2. Commit the child to a licensed child-caring agency willing to receive the child, but the court may not commit the child to a jail or to a facility used primarily as a detention center or facility or shelter.
3. Commit the child to the Department of Juvenile Justice at a residential commitment level defined in s. 985.03. Such commitment must be for the purpose of exercising active control over the child, including, but not limited to, custody, care, training, urine monitoring, and treatment of the child and release of the child into the community in a postcommitment nonresidential conditional release program. If the child is eligible to attend public school following residential commitment and the court finds that the victim or a sibling of the victim in the case is or may be attending the same school as the child, the commitment order shall include a finding pursuant to the proceedings described in s. 985.23(1)(d). If the child is not successful in the conditional release program, the department may use the transfer procedure under s. 985.404. Notwithstanding s. 743.07 and paragraph (d), and except as provided in s. 985.31, the term of the commitment must be until the child is discharged by the department or until he or she reaches the age of 21.
4. Revoke or suspend the driver's license of the child.
5. Require the child and, if the court finds it appropriate, the child's parent or guardian together with the child, to render community service in a public service program.
6. As part of the probation program to be implemented by the Department of Juvenile Justice, or, in the case of a committed child, as part of the community-based sanctions ordered by the court at the disposition hearing or before the child's release from commitment, order the child to make restitution in money, through a promissory note cosigned by the child's parent or guardian, or in kind for any damage or loss caused by the child's offense in a reasonable amount or manner to be determined by the court. The clerk of the circuit court shall be the receiving and dispensing agent. In such case, the court shall order the child or the child's parent or guardian to pay to the office of the clerk of the circuit court an amount not to exceed the actual cost incurred by the clerk as a result of receiving and dispensing restitution payments. The clerk shall notify the court if restitution is not made, and the court shall take any further action that is necessary against the child or the child's parent or guardian. A finding by the court, after a hearing, that the parent or guardian has made diligent and good faith efforts to prevent the child from engaging in delinquent acts absolves the parent or guardian of liability for restitution under this subparagraph.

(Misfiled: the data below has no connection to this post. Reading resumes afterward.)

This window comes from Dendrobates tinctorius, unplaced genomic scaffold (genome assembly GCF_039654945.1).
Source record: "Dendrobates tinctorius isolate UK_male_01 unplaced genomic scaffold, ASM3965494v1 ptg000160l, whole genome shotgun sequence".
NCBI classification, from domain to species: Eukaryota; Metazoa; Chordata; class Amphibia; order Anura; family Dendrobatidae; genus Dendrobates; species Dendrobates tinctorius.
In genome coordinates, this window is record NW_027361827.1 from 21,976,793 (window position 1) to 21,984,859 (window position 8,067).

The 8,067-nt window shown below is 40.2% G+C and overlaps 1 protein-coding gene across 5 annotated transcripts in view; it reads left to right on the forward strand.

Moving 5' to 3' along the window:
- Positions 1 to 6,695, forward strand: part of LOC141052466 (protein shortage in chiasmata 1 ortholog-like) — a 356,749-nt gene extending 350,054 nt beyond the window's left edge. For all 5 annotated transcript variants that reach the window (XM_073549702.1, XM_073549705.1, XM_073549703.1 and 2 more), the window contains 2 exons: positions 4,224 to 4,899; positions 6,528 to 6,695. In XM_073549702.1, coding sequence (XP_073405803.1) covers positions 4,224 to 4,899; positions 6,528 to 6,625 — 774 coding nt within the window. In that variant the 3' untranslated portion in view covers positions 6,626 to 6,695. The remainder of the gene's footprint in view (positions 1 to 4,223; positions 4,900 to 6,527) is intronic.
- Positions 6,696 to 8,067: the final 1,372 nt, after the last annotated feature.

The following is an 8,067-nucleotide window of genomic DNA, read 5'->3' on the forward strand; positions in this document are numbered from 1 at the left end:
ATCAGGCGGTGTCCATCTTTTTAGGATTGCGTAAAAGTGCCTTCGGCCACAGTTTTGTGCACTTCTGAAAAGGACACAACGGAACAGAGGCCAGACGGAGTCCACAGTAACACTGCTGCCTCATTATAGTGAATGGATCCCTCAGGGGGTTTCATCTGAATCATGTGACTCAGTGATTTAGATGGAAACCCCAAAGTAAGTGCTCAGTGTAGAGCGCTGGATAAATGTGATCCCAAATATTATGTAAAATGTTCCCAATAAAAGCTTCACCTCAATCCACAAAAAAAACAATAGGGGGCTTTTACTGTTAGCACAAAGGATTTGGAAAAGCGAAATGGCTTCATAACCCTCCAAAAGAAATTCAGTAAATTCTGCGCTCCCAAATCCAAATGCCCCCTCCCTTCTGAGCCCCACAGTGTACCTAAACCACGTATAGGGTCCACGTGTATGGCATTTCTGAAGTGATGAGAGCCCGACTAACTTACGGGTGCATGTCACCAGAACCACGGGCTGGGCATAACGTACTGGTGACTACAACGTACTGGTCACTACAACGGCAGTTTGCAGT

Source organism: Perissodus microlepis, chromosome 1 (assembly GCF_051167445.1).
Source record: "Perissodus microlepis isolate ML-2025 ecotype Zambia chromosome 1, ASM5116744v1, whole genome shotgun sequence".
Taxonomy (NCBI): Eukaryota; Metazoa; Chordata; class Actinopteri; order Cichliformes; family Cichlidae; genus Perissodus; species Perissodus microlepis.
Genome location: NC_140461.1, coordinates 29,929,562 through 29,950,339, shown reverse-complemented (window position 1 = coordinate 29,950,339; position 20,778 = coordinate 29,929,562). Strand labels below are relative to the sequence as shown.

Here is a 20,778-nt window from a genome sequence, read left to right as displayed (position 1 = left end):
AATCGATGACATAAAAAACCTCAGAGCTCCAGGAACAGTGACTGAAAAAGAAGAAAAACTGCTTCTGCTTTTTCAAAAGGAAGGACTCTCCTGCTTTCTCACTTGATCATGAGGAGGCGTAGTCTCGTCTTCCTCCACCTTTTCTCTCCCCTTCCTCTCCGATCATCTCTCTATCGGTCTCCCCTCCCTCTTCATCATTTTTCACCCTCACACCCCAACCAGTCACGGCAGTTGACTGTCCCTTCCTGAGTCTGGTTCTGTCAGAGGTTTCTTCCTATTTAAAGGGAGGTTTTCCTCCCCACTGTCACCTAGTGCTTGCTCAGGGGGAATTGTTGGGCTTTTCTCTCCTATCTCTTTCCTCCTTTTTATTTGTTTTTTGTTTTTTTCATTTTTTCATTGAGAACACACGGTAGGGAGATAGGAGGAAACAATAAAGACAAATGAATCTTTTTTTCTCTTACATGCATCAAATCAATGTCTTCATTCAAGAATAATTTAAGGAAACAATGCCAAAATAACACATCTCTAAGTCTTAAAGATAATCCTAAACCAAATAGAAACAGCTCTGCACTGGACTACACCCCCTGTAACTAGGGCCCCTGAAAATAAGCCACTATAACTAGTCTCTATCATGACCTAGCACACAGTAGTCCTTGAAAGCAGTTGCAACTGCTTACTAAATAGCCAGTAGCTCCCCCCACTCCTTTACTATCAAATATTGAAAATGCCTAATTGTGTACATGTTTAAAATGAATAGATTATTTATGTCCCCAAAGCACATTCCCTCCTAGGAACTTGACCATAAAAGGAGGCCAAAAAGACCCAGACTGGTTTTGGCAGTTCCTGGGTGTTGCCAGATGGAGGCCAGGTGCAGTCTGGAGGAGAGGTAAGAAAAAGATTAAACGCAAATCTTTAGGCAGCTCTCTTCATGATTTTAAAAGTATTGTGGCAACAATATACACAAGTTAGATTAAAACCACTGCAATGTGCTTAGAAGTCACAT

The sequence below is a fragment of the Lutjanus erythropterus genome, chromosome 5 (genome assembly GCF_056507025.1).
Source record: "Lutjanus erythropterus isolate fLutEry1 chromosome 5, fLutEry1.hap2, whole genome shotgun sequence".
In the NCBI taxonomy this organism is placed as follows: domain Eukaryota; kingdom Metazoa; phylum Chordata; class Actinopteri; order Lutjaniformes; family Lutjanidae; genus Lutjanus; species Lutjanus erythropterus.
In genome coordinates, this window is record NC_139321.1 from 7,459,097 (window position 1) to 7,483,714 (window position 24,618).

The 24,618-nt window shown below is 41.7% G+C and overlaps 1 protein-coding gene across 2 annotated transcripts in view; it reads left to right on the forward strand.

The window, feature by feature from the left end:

7. Order the child and, if the court finds it appropriate, the child's parent or guardian together with the child, to participate in a community work project, either as an alternative to monetary restitution or as part of the rehabilitative or probation program.